Saturday, October 15, 2016

Megan Crowley-Matoka’s “Domesticating Organ Transplant: Familial Sacrifice and National Aspiration in Mexico”

SOMATESPHIRE 

Megan Crowley-Matoka

Duke University Press, 2016, 336 pages

In Domesticating Organ Transplant: Familial Sacrifice and National Aspiration in Mexico,Megan Crowley-Matoka carefully grapples with the symbols and everyday practices of organ transplantation in Guadalajara, Mexico. Her research focuses on transplantations that take place in two resource poor yet key public healthcare systems at the helm of transplant medicine in Mexico. Through detailed ethnographic engagement with clinicians, government officials, patients, and their families, Crowley-Matoka follows the discursive life of multiple icons that have come to shape organ transplantation in locally particular ways. These icons are various and woven throughout the text, including la familia mexicana, the suffering mother, el mestizo, and “the slippery state.” The theoretical framework of the icon allows her to analyze the powerful and contested representations by which transplantation is signified and materialized in Mexico.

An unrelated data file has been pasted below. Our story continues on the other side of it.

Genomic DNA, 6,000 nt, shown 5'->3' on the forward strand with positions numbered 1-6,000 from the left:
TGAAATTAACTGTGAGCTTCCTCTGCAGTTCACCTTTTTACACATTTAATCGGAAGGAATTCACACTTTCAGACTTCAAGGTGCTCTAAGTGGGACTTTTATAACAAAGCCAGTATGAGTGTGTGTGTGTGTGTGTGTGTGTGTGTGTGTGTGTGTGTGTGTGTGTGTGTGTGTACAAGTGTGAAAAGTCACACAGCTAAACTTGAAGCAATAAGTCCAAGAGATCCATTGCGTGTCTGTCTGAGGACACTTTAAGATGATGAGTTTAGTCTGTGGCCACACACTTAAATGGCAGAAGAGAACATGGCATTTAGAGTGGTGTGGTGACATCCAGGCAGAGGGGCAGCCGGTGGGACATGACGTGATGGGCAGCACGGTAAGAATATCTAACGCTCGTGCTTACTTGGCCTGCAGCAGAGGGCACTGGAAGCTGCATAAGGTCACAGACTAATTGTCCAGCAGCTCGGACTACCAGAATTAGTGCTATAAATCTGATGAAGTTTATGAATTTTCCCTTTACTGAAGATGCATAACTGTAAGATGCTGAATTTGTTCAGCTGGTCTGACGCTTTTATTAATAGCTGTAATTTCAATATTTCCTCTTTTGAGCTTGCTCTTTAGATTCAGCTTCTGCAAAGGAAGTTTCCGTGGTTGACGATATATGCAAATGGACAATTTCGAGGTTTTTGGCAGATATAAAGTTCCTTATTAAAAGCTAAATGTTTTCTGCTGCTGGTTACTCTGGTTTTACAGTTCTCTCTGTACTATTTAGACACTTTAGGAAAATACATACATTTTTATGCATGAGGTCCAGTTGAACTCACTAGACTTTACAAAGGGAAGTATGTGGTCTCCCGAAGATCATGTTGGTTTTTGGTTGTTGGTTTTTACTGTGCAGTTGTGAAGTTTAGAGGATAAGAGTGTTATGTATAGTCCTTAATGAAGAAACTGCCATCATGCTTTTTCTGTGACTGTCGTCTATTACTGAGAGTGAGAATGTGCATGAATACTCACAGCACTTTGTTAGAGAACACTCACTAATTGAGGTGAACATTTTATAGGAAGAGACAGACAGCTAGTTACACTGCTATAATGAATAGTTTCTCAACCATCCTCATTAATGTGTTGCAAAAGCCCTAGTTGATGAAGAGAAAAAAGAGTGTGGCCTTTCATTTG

In developing her analysis, Crowley-Matoka most consistently draws on the icon of la familia Mexicana or the cohesive and self-sacrificial Mexican family. She argues that organ transplantation is a domesticated endeavor. As such, the Mexican family holds iconic currency on multiple scales. For the biomedical establishment, the evocation of “la familia” functions as a cultural and moral technology that has enabled Mexico to excel in transplantation from living donors. In the national imaginary, organs are understood to move from mothers to their (male) family members (Chapter 1). For transplant professionals and patients, the ideal outcome of transplantation is yoked to the attainment of a (hetero) normative Mexican family (Chapter 4). In other contexts, the iconic status of the family is less positive. For example, politicians blame the family for preventing the Mexican transplant initiative from expanding its expertise to cadaveric donations, due to the reluctance of surviving family members to consent to the medical use of their loved one’s deceased bodies (Chapter 2). Continue reading
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